Here are today’s offerings from the G800. As with yesterday’s photo, I think the colours are a bit washed out. On the other hand, this is England, this is February, colours are washed out.
We were going to Cleveleys for another reason entirely, and drove past the grounded ferry. For some reason a fire engine decided to drive along the promenade just as we arrived:
The ferry was the perfect opportunity to try out the optical and digital zoom on the camera:
The photo above is “au naturel” and the photo below has the 3x optical zoom:
This is the first time I’ve had a camera with a zoom lens, and I rather like it. There’s also a digital zoom which I’ll play with another day.
There were buses and vans there too, for some reason to do with tram repairs:
Unfortunately I couldn’t get the true ladybird shot, of the ferry, the fire engine, the bus, the van, a tram, a car and a plane.
There was one image which pleased me as an image rather than a camera test:
As before, these are as they came off the camera, but reduced to 20% of their original size.
I’m slightly disappointed with the G800 on two counts – firstly the PC software has not been glitch-free. There’s good retro, and bad retro, and problems installing software and random errors and re-launches are bad retro. Secondly it doesn’t seem to be possible to control the focal length: everything seems to be in focus, and I’m not sure that’s what I want. I don’t feel I’m being unreasonable: the Ericsson gave me more control than I expected with that. I’m going to make a point of exploring that more.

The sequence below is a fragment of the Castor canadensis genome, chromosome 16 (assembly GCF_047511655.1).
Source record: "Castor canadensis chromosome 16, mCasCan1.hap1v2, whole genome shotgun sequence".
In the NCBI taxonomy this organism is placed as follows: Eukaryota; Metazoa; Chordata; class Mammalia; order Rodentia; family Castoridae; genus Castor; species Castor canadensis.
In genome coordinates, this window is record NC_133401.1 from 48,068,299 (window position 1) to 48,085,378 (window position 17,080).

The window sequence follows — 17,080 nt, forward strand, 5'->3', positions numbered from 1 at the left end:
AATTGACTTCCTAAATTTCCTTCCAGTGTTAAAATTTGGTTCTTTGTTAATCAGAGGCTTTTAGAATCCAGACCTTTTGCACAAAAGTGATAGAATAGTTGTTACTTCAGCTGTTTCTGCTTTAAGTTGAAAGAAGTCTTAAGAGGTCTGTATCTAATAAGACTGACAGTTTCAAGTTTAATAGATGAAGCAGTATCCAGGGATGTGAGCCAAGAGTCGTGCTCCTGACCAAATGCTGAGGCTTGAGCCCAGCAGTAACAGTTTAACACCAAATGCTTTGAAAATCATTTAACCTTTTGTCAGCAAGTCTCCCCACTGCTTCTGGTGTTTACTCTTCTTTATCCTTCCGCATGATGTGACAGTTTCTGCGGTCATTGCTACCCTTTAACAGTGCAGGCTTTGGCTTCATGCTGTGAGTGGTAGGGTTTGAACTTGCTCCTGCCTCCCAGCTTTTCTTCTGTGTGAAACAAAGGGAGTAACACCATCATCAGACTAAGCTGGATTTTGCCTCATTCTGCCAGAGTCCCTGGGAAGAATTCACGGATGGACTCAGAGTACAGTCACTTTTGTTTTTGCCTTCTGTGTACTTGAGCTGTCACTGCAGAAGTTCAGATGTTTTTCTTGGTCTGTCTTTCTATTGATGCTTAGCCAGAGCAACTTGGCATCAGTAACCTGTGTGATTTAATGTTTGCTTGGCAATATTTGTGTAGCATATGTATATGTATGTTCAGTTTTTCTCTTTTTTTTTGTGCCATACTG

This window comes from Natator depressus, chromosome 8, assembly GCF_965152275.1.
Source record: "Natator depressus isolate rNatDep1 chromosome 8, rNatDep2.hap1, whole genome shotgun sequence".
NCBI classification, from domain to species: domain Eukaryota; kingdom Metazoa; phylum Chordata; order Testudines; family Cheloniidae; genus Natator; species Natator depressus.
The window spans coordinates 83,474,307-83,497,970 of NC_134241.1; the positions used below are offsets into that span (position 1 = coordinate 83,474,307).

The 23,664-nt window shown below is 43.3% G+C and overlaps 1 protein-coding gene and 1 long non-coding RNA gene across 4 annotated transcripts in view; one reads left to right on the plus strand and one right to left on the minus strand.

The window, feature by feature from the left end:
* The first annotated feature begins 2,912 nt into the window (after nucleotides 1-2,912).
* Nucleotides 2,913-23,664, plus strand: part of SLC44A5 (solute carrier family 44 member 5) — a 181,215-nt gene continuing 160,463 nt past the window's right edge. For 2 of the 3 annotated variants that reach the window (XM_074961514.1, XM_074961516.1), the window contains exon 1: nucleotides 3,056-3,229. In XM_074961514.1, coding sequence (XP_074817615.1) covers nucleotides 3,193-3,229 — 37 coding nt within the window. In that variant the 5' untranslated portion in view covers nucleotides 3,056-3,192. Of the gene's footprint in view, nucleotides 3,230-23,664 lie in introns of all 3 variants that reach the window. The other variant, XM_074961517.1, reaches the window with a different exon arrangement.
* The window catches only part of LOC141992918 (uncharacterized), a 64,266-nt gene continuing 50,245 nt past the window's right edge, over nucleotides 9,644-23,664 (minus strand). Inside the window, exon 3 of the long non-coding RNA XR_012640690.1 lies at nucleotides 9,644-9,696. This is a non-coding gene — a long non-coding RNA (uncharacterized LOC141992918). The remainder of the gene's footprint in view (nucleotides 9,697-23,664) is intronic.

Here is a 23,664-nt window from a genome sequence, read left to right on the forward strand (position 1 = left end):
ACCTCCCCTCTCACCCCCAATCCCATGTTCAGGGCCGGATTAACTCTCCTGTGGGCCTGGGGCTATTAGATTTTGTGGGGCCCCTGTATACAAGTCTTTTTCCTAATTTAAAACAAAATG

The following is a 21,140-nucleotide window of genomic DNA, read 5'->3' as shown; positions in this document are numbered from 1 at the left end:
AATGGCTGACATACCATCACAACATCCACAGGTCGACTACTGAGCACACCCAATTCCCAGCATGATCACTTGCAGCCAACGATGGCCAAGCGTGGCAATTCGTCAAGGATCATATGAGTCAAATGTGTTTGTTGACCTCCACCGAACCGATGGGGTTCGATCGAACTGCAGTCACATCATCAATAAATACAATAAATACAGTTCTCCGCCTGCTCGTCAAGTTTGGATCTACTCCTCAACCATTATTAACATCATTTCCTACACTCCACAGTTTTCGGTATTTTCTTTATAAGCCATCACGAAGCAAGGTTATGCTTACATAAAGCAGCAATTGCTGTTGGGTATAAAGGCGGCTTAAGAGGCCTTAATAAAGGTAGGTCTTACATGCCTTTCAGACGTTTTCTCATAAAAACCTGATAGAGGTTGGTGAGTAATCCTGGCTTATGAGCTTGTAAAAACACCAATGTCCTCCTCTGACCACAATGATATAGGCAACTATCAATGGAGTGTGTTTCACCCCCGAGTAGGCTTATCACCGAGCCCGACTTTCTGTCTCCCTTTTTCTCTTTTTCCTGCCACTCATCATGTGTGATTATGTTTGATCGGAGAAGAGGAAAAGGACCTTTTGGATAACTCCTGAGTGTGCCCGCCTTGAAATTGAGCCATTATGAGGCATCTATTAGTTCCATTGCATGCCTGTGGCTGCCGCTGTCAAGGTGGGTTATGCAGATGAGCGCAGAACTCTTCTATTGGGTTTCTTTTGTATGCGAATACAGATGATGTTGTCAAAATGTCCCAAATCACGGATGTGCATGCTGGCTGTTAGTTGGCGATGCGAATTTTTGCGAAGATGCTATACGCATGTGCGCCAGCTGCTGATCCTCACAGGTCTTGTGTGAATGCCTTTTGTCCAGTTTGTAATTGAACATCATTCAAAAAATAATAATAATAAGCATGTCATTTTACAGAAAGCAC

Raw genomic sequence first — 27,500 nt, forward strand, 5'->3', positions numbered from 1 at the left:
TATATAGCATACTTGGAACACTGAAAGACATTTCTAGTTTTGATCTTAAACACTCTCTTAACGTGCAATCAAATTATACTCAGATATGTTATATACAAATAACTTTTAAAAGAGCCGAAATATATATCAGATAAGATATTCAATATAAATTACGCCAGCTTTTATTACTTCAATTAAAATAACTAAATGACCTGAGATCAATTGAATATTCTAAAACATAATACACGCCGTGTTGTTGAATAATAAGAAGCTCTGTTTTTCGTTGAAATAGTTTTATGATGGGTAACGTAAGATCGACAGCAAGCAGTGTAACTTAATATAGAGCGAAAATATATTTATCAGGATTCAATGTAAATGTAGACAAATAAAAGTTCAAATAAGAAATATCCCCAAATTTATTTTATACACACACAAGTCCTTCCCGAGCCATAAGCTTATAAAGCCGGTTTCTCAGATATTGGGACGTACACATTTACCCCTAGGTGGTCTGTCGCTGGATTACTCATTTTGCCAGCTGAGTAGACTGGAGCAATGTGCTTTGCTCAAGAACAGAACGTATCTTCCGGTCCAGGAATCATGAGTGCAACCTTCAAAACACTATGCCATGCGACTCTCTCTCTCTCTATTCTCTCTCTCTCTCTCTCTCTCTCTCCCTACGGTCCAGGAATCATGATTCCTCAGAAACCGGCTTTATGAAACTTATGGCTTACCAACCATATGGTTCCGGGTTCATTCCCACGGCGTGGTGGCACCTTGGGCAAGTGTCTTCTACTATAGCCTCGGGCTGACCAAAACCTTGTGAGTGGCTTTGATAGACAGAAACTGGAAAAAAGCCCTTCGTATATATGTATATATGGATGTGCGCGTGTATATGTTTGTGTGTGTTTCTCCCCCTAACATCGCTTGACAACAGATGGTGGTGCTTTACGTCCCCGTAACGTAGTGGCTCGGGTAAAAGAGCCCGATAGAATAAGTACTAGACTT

In the meantime here’s today’s picture (grabbed in haste on my way home this evening) of a 1960s tower block bracketed by some refurbished mill buildings. There’s a whole recursive spiral of irony in here if you feel that way inclined, but that’s not what this blog is about and I think it’s rather a dull picture.
The good news is the phone coped with the approaching twilight, the bad news the phone failed to capture what luminosity there was, it’s washed out some of the contrast and some of the quality of the light. It’s not a photograph I’d normally post here. I feel it’s a competently composed image let down by being taken on the hoof, a point confirmed by the fact that I’m rather taken with the version below where it masquerades as etching, which is something I achieved accidentally while trying it out as a black and white image in PhotoImpact to see if it worked better like that.
I’ve just got myself a Samsung G800 which is a 5 megapixel camera with a phone thrown in for good measure. While I was NaBloPoMo-ing I found blogs which offer a photo a day for a year. I’m not up for that, but I’d going to try offering a photo a day for four weeks while I get to know my new phone. I’m not going to commit to posting daily, but I am going to commit to photographing daily.
Here’s the first one, reduced to 20% of it’s original size and rotated anti-clockwise by 1 degree.
This was a matter of point and shoot, though you can see that I had the flash as well as the natural light. On the camera, the photograph looks rather dull, but it works on the screen. I doubt it’s as pleasing when printed though.